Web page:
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Its return is welcome but somewhat bittersweet considering there is unfinished business regarding its predecessors.

ATI has had a long history in the computer industry with its influence reaching out to all corners of the market over the last twenty years.

ATI's graphics could could be found almost everywhere, from  brand name computer, retail packaged graphics cards from ATI directly or add in board partners, servers with basic graphics onboard or even laptops with built in ATI chipset covering all the bases.

Other than its Rage and Radeon™ products display products, one of ATI's more iconic products over the last 15 years has been the 'Wonder' line which combines 2D and 3D graphics, Video and TV tuning features into the single board, enabling flexibility, convenience  and utilising minimal expansion slots in the computer. These products were a success due to their strong video capabilities and performance thanks to ATI's experience in this area in additional to solid software support. Their highly integrated all-in-one nature made the AIW a sought after choice by multimedia and computer enthusiasts, as well as budding amateur filmmakers.

However due to the complex nature of integrating different components on the one board as well as the specific nature of TV tuners support for these products did not reach the highs that their display only siblings enjoy and TV/Video Capture software support is still lacking with some specific AIW boards on specific operating systems, and Microsoft Vista is not fully supported other than for display and 3D purposes either.

ATI did manage to have better software support for their combo TV/display products than their competitors however, and full support for TV and video capture for several All in Wonder products is built into Microsoft Windows XP.

Matrox, NVIDIA and 3DFX also offered combo products with equivalent functionality but again these were letdown by long term software support or partners such as vendors of the electronic components which assist in the reception of television no longer supported their products.  Third party community driven support is available for this discontinued products however these are a best effort case. ATI's All-In-Wonder products are still regarded by press and the industry as the best combo solution on the market.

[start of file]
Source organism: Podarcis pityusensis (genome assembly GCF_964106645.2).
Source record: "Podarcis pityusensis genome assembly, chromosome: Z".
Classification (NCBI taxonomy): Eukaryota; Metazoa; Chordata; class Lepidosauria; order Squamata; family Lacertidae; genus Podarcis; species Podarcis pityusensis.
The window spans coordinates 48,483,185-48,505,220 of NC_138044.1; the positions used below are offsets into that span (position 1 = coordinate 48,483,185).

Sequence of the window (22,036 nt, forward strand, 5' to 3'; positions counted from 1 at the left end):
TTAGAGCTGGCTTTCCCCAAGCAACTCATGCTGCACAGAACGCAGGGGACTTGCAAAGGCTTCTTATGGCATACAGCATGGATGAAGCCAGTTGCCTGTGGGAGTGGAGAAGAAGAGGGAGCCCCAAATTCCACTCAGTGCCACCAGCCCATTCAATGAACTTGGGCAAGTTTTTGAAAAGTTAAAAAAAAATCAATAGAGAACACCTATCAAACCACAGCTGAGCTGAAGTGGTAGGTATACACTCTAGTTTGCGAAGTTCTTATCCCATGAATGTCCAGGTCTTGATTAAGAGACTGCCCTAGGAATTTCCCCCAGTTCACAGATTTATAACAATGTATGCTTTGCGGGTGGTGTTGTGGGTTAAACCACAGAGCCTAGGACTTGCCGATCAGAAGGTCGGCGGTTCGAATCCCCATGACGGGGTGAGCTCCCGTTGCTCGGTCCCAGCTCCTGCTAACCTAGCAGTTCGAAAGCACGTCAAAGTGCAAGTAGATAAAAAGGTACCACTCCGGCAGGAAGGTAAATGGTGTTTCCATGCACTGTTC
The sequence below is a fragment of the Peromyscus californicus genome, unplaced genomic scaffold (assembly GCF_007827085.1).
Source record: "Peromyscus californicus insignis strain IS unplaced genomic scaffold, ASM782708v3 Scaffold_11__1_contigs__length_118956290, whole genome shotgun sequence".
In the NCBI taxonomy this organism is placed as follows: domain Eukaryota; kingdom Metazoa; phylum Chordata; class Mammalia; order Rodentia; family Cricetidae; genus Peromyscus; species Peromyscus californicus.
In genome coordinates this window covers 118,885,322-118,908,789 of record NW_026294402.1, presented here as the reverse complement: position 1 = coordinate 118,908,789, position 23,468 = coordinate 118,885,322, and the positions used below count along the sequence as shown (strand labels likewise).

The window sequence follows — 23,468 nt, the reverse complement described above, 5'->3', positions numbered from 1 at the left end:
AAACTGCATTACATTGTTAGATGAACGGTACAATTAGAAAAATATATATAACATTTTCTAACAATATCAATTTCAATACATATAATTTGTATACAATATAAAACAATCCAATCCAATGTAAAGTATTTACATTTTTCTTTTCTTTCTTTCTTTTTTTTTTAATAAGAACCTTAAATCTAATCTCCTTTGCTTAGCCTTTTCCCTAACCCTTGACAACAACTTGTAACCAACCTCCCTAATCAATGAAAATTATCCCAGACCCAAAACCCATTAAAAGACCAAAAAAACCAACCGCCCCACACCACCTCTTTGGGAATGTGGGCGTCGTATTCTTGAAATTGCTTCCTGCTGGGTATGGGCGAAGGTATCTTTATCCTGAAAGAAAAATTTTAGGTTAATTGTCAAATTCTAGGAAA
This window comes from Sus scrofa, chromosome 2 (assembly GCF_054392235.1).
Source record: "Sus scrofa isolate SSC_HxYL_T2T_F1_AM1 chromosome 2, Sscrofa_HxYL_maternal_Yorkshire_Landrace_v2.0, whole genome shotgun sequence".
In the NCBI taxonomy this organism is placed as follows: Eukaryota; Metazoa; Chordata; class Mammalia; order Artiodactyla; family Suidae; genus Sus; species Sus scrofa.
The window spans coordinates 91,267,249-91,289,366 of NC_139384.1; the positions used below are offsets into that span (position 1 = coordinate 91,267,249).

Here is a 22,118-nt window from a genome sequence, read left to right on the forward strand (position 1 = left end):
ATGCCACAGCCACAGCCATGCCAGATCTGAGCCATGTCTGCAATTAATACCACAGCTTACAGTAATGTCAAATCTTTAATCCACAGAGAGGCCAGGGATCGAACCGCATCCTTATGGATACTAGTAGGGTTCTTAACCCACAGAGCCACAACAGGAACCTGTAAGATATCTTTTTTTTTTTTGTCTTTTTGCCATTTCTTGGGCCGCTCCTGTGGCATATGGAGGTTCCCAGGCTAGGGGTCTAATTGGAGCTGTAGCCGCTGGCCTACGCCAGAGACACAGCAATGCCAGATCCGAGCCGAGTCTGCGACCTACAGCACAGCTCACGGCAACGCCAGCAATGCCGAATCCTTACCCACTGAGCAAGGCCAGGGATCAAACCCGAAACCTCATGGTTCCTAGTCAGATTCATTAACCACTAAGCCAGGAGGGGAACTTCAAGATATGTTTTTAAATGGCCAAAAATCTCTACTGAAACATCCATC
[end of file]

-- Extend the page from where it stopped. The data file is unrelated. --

Voodoo 3 3500TV
1999 - the 3dfx Voodoo3 3500 TV offered similar hardware features like the All-In-Wonder but was eventually let down by poor on-going software support.

With TV tuners for the computer now being much easier to use and cheaper than before, such as Digital TV tuners  or  streamlined analogue TV tuners which no longer required cumbersome audio cable hookups and which contain hardware to assist to convert the television signal into MPEG-2 video or DVD, demand for combo products was reduced and with vendors recognising the challenges faced to support devices such as the All-In-Wonder, these were discontinued in 2006.

On 26 June AMD re-introduced the All-In-Wonder to capitalise on its former glory as well as to herald in the mandatory introduction of digital television in the Americas.  Previous All-in-Wonder products have had a number of firsts, such as one of the first to have a solid state TV tuner onboard, RF remote control, interactive TV guide, and integration of GPU and TV tuner.

The new All-In-Wonder HD feature set is the most impressive combination product to market so far allowing a wide range of flexibility with different types of video connections for both input and output as well as digital tuning but further investigation reveals that the tradeoff for integration of television features is a slower and less powerful Graphics processor in the product.